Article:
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Them/Us by BalletBoyz

by Emily Healey-Lynham

The BalletBoyz have swap their usual home at Sadler’s Wells for a limited West End season. Them/Us at the Vaudeville Theatre will run to 15th June 2019. A collaboration between the company’s own dancers and choreographer Christopher Wheeldon, both pieces are set to original scores and ask where we see ourselves in relation to the ‘other’.

The lights in the auditorium go down and we were greeted with a video sequence showing the Boyz preparing and telling us what it was like to collaborate with others. They then open with “Them” choreographed by BalletBoyz in collaboration with Charlotte Pool and Michael Nunn and William Trevitt. Here the Boyz use a rectangle frame to clever and powerful interpretation to enhance the senses and go beyond the normal limits of human perception.

The music composed by Charlotte Harding and lighting by Andrew Ellis, Nunn and Trevitt For “Them” brings classic violins and cellos and snazzy sequences of spotlights on the dancers and the cube as the storytelling takes place.

Each dancer comes on to the minimalistic stage setting wearing unexpectedly shell suits! Each Boy has their own unique style but together they paint the picture of “Them”.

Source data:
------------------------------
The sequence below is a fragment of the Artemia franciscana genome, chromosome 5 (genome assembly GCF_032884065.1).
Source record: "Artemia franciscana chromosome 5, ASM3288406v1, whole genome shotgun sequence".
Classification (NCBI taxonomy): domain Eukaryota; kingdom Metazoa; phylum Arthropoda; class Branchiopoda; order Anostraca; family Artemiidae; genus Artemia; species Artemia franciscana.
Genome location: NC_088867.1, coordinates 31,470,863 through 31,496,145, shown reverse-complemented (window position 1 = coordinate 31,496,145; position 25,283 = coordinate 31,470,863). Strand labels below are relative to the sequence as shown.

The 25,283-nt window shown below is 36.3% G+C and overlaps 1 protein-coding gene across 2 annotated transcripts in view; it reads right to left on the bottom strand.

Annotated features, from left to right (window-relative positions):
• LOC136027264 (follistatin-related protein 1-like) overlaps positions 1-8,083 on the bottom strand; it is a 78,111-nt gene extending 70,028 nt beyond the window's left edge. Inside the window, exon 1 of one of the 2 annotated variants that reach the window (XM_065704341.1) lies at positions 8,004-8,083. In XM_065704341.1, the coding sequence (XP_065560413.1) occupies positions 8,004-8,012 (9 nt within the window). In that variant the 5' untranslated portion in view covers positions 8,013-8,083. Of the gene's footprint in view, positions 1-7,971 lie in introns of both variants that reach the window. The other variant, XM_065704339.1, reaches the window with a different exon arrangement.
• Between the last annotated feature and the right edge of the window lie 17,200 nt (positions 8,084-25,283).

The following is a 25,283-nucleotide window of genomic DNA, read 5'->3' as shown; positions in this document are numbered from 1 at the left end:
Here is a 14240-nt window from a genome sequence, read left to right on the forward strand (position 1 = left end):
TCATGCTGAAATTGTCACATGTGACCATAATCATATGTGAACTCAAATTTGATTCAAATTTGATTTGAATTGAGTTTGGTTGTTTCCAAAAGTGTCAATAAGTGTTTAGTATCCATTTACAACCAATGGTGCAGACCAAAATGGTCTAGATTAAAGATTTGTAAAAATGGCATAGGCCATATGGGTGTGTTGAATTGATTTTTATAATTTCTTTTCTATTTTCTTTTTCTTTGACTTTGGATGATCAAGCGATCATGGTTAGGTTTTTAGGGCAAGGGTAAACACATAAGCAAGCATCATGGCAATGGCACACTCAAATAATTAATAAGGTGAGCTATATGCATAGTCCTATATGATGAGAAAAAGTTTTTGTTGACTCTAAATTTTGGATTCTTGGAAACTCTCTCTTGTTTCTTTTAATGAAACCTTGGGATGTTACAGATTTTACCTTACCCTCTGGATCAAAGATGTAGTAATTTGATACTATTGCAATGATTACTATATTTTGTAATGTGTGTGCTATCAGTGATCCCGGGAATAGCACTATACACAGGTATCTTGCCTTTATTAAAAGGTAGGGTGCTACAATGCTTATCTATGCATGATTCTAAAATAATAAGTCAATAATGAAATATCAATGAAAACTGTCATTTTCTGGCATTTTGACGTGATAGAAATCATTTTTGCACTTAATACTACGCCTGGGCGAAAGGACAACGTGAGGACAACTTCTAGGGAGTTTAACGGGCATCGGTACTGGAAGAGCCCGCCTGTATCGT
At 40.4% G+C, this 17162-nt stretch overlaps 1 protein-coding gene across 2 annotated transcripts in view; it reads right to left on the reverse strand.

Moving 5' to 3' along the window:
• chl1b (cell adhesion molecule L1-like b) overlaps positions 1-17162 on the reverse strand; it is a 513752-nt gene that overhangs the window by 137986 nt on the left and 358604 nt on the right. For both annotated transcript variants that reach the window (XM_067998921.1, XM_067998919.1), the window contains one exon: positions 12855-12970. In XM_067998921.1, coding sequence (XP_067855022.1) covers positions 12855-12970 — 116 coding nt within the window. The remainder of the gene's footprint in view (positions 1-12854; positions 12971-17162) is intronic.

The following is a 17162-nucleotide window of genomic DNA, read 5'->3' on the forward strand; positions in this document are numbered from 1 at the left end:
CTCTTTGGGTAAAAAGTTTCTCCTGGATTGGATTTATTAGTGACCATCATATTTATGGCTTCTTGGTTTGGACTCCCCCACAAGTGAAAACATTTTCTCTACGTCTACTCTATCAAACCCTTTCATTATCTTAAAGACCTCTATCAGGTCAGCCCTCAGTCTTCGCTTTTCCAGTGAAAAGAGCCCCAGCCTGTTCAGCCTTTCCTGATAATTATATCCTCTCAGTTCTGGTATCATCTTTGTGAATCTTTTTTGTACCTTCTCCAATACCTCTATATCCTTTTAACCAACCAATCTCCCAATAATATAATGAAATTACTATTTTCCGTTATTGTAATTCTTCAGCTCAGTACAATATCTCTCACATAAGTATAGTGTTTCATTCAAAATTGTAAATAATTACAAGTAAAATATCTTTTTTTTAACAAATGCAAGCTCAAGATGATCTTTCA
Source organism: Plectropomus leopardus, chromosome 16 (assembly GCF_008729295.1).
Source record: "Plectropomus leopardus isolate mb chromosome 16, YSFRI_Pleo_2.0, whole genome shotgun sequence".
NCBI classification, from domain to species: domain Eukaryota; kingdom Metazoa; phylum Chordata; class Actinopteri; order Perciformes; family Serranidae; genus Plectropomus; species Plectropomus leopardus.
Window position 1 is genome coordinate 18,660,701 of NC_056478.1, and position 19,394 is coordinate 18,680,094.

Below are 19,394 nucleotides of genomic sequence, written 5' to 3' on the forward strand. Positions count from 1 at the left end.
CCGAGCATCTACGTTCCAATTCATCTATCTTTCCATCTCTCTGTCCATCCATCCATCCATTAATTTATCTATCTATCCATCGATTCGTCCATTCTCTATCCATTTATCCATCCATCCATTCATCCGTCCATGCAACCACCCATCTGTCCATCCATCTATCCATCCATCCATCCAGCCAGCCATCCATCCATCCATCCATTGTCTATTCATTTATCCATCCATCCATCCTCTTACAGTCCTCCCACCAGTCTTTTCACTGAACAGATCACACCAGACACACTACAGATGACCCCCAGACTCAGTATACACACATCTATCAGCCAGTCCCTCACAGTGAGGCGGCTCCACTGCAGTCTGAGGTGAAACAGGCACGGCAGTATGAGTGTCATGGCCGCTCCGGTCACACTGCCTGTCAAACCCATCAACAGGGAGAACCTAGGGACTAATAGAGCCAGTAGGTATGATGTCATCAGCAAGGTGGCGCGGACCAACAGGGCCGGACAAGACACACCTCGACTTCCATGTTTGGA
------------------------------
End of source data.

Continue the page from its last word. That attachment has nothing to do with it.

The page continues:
In “Us” choreography is by Christopher Wheeldon and music composed by Keaton Henson. Here we see a snapshot of a fascinating relationship. 

The original Us was a duet created by Wheeldon last year for BalletBoyz Fourteen Days show. This time, Wheeldon was asked to enlarge it, creating a work for the full company of six with the brief, what happened before those two people came together in such an intense, overwhelming duet?

The six men come onto a dimly lit stage (lighting by Andrew Ellis together with the company Artistic Directors Michael Nunn and William Trevitt). They wear black pants and light grey linen tailcoats. Their movements are edgy, uneasy. They respond to each other, not with sympathy but almost compulsively. This is a group, but not of friends; there is something feral about their interactions, either when all together or when they break up into smaller units.

At certain points they bounce on the balls of their feet, as if preparing to launch a run at something or even away from something. Then one man is left alone: a solo of anguish, loneliness and yearning. And this leads us to the peak of the evening: that duet.

This is a piece of exquisite physical joinery and emotional potency. Amidst enfolding lines, climactic extensions and lifts are moments of real tenderness like the gentle interiority and intimacy of the couple’s touching wrists. This is a rare, precious dance.

Using an intricate interpretation of a complicated twisted labyrinth and sinuous body language which delights the senses this 1hr 20 minute ballet show is a real treat for ballet fans and great to see it on the West End. 

On till 15th June 2019. See online for details.

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